Compliance Blog

Compliance Team Update; NCUA Issues Letter to CEOs on Encrypting Exam Data

Compliance Team Update

Written by Carrie Hunt, SVP of Government Affairs and General Counsel

Today marks JiJi Bahhur's last day at NAFCU.  She is moving on from the NAFCU family to return to work directly for a credit union.  I have known JiJi for over three and half years and have admired her hard work and appreciated her counsel. JiJi has done a great job for NAFCU members, and everyone here wishes her the best!  But JiJi leaves NAFCU in good hands, as Brandy Bruyere, NAFCU's Senior Regulatory Compliance Counsel will take over as NAFCU's Director of Regulatory Compliance on Monday.  Many of you know Brandy, and for those of you who don't, I urge you to reach out and send her a note.

NAFCU has a great team and there is nothing we enjoy more than serving our members. 

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NCUA Issues Letter to CEOs on Encrypting Data Provided to Examiners

Written by Brandy Bruyere, Senior Regulatory Compliance Counsel

On August 21, 2015 NCUA's Office of Examination and Insurance sent a letter to CEOs of federally-insured credit unions regarding new requirements allowing NCUA examiners to only accept sensitive data electronically if properly encrypted. A link to the letter can be found here. This letter implements one recommendation made by NCUA's Office of the Inspector General report auditing NCUA's controls to protect credit union information during exams after agency examiners misplaced an unencrypted flash drive containing sensitive credit union member information in October 2014.

The letter clarifies that "sensitive data" is defined as (1) any information which by itself, or in combination with other information, could be used to cause harm to a credit union, credit union member, or any other party external to NCUA, and (2) any information concerning a person or their account which is not public information, including any non-public personally identifiable information. NCUA examiners may only accept sensitive data electronically using one of two forms.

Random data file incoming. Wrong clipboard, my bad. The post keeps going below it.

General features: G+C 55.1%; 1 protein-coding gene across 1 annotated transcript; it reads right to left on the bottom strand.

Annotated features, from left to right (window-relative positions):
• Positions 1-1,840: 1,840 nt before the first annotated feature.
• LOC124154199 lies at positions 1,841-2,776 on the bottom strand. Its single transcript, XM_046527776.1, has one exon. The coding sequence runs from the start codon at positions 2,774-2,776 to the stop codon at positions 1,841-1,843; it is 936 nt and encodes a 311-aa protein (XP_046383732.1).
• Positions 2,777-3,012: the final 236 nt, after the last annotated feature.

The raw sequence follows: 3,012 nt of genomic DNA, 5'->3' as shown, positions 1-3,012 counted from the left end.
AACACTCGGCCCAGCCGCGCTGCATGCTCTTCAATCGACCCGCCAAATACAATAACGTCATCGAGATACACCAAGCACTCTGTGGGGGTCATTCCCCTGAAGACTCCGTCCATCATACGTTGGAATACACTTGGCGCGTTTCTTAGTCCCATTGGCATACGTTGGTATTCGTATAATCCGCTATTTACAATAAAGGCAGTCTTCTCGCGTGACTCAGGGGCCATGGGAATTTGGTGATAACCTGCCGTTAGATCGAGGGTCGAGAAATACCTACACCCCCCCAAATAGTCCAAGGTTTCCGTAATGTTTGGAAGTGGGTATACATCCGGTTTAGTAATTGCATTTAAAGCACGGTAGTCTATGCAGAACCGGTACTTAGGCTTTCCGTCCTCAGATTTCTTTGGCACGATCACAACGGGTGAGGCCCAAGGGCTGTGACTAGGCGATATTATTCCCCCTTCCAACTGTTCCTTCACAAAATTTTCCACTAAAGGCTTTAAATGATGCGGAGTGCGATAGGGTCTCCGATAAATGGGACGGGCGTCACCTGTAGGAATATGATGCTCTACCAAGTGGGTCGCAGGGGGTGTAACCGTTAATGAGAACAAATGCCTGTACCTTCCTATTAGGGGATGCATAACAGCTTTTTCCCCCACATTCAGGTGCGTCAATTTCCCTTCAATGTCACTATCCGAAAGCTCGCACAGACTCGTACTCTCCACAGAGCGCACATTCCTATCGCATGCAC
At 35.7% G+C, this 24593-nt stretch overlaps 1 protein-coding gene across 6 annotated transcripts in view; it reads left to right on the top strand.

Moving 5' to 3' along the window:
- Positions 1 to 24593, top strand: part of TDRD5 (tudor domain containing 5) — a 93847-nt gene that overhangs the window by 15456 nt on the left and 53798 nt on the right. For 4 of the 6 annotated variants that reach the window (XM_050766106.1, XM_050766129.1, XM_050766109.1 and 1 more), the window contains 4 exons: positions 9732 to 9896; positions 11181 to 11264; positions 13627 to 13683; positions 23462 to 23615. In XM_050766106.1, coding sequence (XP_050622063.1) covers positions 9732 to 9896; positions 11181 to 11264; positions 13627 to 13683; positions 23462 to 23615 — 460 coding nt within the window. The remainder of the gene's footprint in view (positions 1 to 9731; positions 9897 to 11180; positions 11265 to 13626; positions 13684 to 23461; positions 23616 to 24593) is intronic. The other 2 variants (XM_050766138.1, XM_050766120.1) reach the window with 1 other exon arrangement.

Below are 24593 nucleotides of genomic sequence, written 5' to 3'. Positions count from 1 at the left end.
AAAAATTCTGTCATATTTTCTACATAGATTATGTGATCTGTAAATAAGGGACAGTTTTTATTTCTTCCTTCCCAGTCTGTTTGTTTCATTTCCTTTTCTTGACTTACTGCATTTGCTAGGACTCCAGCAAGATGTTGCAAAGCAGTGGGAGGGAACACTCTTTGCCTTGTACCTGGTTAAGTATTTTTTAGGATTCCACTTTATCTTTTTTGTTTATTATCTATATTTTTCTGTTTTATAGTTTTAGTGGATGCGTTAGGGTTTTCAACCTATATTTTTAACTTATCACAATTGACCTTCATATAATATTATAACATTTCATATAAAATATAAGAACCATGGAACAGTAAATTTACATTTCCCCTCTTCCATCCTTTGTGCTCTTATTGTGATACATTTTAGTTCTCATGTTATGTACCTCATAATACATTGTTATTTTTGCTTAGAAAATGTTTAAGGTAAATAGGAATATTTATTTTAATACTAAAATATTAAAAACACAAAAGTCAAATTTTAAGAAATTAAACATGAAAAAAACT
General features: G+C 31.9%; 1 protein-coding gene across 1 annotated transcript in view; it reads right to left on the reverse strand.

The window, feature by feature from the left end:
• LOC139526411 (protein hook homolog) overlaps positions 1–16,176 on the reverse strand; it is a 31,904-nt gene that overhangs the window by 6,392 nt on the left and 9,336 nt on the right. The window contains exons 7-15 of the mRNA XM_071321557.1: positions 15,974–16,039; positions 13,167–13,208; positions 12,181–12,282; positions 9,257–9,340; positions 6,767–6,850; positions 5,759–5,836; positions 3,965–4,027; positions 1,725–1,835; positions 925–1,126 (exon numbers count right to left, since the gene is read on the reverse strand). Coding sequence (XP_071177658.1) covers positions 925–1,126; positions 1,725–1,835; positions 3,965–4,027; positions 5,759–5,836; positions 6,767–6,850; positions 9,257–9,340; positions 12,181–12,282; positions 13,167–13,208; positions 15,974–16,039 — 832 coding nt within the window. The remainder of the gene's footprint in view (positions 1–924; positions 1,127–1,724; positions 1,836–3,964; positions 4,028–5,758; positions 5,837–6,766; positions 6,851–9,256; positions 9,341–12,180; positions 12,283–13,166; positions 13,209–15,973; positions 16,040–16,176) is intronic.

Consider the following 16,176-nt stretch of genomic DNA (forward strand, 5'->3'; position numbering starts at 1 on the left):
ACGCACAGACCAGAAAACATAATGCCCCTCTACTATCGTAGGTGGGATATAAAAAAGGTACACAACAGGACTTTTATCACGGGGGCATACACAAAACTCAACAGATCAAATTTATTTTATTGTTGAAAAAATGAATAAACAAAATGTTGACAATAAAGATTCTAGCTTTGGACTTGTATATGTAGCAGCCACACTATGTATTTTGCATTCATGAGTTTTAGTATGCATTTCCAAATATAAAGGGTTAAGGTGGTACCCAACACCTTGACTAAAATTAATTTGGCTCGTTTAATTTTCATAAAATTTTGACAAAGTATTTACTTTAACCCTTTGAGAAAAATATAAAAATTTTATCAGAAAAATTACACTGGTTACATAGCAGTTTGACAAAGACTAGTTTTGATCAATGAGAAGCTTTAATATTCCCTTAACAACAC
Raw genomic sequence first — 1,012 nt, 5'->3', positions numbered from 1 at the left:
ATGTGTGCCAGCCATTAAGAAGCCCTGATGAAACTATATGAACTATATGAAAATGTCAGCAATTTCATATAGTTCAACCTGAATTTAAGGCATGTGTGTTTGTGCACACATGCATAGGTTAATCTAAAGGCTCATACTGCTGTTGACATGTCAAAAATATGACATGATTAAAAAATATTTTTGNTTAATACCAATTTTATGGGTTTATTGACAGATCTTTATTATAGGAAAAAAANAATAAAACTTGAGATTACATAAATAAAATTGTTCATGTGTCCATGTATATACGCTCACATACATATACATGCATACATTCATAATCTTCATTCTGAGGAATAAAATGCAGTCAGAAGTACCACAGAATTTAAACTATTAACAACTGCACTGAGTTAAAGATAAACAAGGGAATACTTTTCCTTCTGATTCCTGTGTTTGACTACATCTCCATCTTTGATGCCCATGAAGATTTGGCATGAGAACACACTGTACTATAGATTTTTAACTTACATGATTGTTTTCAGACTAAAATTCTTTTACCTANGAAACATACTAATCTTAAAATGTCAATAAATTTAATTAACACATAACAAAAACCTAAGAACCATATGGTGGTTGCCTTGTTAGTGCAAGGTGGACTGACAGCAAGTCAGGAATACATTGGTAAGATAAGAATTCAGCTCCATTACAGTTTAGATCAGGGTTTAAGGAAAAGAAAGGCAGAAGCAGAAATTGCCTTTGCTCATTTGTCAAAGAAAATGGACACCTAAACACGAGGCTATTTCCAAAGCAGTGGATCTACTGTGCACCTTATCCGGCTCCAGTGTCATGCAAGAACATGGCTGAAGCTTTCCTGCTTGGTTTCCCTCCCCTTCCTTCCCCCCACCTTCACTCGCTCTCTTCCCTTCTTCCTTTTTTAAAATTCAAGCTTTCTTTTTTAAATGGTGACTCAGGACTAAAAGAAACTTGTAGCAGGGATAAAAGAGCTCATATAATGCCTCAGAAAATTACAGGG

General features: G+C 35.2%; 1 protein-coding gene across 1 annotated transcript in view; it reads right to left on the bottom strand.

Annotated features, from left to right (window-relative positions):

First, theac "preferred method" is for data files to be provided on removable media (thumb drives, external hard drives, etc.) or transmitted through a secure electronic transmission. This information can be provided using either the credit union's own hardware, by NCUA if permitted under the credit union's internal policies and procedures. The minimum encryption requirements are as follows:

  • 128-bit AES encryption
  • Strong password (a minimum of eight characters; mixture of upper- and lower-case, numbers, and special characters; not easily guessable, etc.)
  • Password must be provided separately from the device or transmission

The second option is by a controlled in-person transfer using removable media that does not include encryption. However, NCUA examiners may then only accept such data electronically if a credit union representative in person provides the data file(s) to the examiner and remains physically present while the examiner transfers the data to NCUA's encrypted equipment. In order to perform the transfer, the credit union's representative must:

  • "Take receipt of the removable media from the examiner immediately after the data transfer is complete, and
  • Sign the Chain of Custody document to acknowledge receipt of the removable media."

Credit unions will want to review the letter in full to be clear on the requirements for providing sensitive data to NCUA examiners electronically and review sample documents such as the Chain of Custody Tracking Form. This letter implements one of the seven recommendations made in the NCUA OIG report so this is probably not the last we will hear from the agency in this area.